from Wiktionary, Creative Commons Attribution/Share-Alike License
- n. the outer part of the west end of a chapel
from the GNU version of the Collaborative International Dictionary of English
- n. The outer part of the west end of a collegiate or other chapel.
from The Century Dictionary and Cyclopedia
- n. An apartment, vestibule, porch, or the like, before the entrance to a chapel; the narthex of a chapel.
Sorry, no etymologies found.
More satisfactory is the work in the Lady Chapel and the space sometimes called the antechapel; here the old carving had been terribly mutilated by many generations of schoolboys, and the new work which has been put in is good of its kind, and distinctive in its treatment.
a kind of antechapel or entrance porch for the Church of St. Andrew.
Examples of such prudent leadership were found in historical narratives and contemporary portraiture of illustrious heroes, such as those executed by Taddeo da Bartolo in the antechapel of Siena's Palazzo Pubblico (1414) and by Andrea Castagno for the Villa Carducci (1450).
Please sit in the antechapel in case the children need to leave in the middle of the service.
Rozel, and moved on to the antechapel, the Court following.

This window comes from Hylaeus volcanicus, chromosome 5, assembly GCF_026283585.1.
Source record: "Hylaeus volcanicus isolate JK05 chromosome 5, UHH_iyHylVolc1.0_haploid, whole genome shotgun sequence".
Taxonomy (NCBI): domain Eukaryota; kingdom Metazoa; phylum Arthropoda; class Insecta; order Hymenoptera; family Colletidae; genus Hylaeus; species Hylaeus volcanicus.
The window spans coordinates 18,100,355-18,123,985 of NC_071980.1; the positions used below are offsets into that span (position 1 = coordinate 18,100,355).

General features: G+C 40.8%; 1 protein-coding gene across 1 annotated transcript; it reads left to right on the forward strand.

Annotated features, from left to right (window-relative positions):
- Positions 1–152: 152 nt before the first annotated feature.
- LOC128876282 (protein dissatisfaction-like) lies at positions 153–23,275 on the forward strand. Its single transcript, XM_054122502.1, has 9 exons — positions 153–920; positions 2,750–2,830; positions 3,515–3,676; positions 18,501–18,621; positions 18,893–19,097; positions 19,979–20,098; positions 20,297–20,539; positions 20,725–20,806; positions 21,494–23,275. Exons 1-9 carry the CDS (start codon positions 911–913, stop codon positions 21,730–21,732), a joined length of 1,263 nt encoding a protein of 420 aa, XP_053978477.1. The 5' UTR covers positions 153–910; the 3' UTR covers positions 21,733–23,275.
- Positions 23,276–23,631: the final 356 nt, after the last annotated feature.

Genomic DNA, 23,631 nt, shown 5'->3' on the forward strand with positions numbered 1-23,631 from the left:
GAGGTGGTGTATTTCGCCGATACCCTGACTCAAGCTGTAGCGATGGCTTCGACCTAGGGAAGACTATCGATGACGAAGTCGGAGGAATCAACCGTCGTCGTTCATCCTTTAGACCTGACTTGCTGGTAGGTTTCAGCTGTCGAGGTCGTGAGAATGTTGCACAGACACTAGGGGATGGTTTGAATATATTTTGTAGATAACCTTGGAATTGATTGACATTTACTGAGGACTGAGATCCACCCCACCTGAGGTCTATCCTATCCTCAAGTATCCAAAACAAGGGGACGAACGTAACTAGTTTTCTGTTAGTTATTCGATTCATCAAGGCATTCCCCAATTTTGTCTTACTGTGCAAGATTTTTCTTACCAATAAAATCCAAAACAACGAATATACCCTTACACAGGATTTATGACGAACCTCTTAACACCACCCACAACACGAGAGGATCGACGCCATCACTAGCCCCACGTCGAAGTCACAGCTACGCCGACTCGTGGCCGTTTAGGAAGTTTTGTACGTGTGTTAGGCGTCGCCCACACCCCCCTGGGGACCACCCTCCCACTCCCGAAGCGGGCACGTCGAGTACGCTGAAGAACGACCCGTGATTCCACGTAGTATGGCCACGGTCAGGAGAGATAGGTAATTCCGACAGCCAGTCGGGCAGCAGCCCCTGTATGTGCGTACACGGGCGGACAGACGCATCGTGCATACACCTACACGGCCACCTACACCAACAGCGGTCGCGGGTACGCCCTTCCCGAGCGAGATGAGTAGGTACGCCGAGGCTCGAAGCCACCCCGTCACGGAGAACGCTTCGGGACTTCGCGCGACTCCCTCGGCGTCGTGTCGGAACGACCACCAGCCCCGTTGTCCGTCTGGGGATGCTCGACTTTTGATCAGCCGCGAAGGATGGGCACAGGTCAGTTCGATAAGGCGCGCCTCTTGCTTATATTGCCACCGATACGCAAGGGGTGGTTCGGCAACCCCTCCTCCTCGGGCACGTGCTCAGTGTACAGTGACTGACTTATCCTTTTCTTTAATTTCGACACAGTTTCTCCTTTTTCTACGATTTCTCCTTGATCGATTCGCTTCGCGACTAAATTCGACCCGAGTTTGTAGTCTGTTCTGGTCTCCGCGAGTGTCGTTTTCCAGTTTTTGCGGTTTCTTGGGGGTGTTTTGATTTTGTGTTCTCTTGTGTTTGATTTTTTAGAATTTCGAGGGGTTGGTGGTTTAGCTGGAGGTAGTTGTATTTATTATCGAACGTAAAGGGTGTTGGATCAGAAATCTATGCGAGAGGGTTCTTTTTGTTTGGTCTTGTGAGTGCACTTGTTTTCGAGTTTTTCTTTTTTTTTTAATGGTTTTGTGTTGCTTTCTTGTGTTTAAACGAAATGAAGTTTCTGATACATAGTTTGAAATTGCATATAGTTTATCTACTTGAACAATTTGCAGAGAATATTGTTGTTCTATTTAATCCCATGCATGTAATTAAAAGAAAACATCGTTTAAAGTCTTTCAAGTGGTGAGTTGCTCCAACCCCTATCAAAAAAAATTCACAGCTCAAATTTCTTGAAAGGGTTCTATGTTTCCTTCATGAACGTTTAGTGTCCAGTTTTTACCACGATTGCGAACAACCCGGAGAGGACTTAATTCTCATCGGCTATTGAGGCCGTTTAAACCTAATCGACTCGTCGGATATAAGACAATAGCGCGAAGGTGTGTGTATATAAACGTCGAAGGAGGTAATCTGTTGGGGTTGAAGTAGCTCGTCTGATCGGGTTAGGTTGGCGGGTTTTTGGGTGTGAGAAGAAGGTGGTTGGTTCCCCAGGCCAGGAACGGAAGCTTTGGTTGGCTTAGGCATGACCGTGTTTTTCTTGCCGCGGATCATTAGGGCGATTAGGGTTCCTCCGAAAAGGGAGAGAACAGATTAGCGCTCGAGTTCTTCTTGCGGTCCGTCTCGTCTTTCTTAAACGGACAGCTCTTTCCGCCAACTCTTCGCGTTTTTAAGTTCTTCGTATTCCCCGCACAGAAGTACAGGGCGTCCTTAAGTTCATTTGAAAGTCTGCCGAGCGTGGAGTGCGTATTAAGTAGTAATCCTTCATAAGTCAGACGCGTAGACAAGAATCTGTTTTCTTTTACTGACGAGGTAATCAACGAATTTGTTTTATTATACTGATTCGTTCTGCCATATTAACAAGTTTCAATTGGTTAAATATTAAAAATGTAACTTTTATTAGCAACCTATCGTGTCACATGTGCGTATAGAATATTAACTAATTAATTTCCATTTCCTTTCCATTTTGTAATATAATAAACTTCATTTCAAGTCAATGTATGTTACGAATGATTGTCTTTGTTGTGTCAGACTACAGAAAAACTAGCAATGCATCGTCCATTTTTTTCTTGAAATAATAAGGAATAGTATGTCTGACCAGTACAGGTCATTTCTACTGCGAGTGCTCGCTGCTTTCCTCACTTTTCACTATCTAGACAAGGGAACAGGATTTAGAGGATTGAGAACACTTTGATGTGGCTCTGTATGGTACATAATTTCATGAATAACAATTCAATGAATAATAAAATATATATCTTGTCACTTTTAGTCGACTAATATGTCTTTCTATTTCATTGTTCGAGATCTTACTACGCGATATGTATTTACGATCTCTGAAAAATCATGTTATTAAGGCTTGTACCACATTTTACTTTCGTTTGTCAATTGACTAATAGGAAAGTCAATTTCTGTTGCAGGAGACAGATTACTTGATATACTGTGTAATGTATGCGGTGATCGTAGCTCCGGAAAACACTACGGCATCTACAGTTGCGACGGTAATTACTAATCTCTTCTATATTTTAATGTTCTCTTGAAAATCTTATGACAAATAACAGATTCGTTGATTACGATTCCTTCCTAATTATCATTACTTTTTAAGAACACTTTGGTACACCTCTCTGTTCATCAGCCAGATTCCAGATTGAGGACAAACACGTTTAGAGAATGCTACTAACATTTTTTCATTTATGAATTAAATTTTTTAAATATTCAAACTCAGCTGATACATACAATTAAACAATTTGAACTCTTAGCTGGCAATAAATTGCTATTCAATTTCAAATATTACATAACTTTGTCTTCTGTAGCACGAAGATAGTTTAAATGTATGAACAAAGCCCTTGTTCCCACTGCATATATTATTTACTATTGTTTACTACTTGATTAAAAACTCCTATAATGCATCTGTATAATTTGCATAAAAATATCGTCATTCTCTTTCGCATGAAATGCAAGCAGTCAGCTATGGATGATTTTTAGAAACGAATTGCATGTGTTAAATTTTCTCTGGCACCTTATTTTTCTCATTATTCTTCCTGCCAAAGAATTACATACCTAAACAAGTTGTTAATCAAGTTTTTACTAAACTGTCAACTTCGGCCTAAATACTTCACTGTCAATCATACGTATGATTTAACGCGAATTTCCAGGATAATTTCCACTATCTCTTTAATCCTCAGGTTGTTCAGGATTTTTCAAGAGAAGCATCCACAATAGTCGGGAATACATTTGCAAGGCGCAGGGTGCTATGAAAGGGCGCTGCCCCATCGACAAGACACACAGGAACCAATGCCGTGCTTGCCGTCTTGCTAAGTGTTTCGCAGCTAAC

The Marquis of Lansdowne, who was a Trinity man and whose son was of Trinity, intimated to the authorities of the College that he was desirous of placing in the antechapel a statue of Milton.
The antechapel of every college is sacredly reserved for memorials of the men of that college only; and Milton was of Christ's College.
I saw the Queen walk up the antechapel and she looked at nothing but the roof.
The original had existed, according to the dead Ferlini's notes, on the wall of an antechapel in one of the most ruinous pyramids at Meröe, decorated in a peculiarly barbaric Ethiopian style.
The one person he succeeded in interesting had a relative, already excavating in Egypt: but eventually addressed on the subject, this young man replied that the antechapel in question had fallen completely into ruin.